The governors of the Russian regions affected by the orders lined up almost immediately after Putin signed them to reassure their constituents that there were currently no plans to enact the restrictions contained in the decrees, which were most likely to be imposed in annexed southern and eastern Ukraine.
Sergei Sobyanin, the mayor of Moscow, was one of these voices.
On Wednesday, Sobyanin said on Telegram, “We will take the necessary measures to improve the security of civilian facilities and essential facilities. “At the same time, I must say that no restrictions are currently being implemented to restrict the daily rhythm of city life.”
Few people in the capital appear at ease.
Residents of the city, who had attempted to live their lives normally for seven months, were shocked by Putin’s troop call-up. According to estimates, tens of thousands of men from Moscow have left the nation.
No, I am not reassured, said Alexandra, a 56-year-old retired accountant in Moscow who requested that her last name be omitted out of concern for retaliation. “One can believe or not believe politicians, they will do whatever they feel useful at any moment,” Alexandra told NBC News. Martial law has never changed Moscow’s way of life, not even during World War II, so I doubt it would.
Pavel Chikov, a well-known human rights attorney in Russia, told his Telegram subscribers that the answer to the question of whether restrictions imposed during the war can now be applied nationwide is “Yes.”
The mobilization effort last month demonstrates this, according to Andrei Kolesnikov, an analyst at the Carnegie Endowment for International Peace.
Kolesnikov claims that although Moscow “may be regarded as a special place,” “I can’t declare that dwellers of the capitals are safe given that there was a hunt for men among the populations of St. Petersburg and Moscow.”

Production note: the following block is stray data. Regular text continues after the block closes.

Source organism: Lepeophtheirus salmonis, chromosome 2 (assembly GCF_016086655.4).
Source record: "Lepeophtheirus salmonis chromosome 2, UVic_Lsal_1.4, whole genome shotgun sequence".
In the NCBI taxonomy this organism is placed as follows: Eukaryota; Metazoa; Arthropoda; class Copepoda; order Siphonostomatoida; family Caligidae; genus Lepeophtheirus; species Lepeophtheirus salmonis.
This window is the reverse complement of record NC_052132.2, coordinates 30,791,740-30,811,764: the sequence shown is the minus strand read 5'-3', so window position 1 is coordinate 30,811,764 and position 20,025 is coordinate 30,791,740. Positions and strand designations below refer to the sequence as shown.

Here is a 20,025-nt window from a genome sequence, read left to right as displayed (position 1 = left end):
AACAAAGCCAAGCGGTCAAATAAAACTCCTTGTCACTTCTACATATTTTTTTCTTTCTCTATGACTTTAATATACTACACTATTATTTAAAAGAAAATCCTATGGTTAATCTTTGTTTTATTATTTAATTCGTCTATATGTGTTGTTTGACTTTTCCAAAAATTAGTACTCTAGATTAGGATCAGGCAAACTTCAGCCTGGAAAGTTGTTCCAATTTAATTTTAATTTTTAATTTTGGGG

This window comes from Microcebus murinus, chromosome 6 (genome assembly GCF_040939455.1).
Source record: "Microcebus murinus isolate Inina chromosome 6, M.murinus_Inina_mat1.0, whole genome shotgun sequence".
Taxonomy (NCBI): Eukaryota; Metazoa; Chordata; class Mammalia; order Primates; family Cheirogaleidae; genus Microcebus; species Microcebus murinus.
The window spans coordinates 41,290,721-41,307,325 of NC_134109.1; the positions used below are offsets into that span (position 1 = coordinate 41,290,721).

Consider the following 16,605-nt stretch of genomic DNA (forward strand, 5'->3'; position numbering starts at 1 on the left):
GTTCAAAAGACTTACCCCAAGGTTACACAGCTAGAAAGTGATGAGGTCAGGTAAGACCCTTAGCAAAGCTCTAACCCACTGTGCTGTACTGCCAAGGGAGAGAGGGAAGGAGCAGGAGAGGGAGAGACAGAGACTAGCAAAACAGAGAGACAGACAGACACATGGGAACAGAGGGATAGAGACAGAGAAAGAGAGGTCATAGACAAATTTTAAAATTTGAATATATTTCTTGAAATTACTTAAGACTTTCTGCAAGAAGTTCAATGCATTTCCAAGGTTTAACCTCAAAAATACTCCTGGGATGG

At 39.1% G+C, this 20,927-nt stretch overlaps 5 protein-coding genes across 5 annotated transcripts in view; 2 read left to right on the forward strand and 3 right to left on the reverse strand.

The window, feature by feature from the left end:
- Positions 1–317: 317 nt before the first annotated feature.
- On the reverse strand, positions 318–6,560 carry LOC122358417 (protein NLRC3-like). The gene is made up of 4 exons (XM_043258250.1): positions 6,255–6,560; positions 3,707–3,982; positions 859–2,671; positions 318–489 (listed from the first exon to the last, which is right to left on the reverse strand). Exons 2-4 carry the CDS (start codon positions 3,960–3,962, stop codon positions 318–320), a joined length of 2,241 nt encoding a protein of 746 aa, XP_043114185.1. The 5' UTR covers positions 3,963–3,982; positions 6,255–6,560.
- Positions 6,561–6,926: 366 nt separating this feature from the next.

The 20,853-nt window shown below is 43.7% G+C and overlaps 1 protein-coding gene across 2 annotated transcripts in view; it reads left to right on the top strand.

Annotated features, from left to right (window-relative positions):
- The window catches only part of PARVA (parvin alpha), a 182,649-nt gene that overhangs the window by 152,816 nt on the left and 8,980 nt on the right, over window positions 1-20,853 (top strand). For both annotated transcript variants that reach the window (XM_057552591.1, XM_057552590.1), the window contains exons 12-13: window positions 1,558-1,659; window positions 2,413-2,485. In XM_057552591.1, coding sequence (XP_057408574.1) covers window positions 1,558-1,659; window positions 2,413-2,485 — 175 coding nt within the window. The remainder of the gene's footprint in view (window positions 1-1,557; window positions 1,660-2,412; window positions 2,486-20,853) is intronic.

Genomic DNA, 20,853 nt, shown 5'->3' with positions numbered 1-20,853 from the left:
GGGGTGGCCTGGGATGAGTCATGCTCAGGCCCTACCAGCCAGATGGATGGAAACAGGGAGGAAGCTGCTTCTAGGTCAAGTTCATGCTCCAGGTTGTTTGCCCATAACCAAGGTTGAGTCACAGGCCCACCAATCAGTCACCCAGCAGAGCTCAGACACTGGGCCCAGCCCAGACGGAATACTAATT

In a piece dissecting Putin’s executive orders, independent Russian journalists Farida Rustamova and Maxim Tovkaylo note that the actions are legally unprecedented in contemporary Russia, “radically expand the powers of the authorities in the conditions of the war with Ukraine, and, in fact, introduce special rules of life throughout the country.”
The Russian military, security agencies, and regional authorities have a great amount of influence as a result of the orders, which are generally vague and uncontrolled, to rally the neighborhood’s citizens and businesses in support of the “special military operation.” The foundation has also been laid for any given region to immediately increase security to the point of martial law.
In addition to the four Ukrainian districts that are now officially under martial law, six Russian regions that border Ukraine and Russian-controlled Crimea are also now under “medium reaction level” restrictions. This is effectively “soft” martial law that gives regional governors the power to restrict mobility within their jurisdictions and order the evacuation of citizens if necessary.
Since the start of the conflict, these areas have been subject to limitations, but in recent weeks officials have tightened their control along the border. The reason for this is Ukrainian attacks on structures and infrastructure located on internationally acknowledged Russian territory, such Belgorod. And last week, at a training facility in Belgorod, mobilized soldiers started firing on their fellow soldiers.
The declaration of “soft” martial law in these areas means that the Kremlin anticipates Belgorod and other districts to experience the effects more and more, which is not impossible given Ukraine’s effective counteroffensives. Russian sabotage is also an increasing source of worry.
The remainder of Russia’s western and southern administrative districts, including the country’s capital, Moscow, that are not included in the “medium reaction” tier, have been placed under the third tier of “heightened readiness.” The “baseline” readiness level, which permits increased security presence and restrictions, is applied to the remainder of the nation.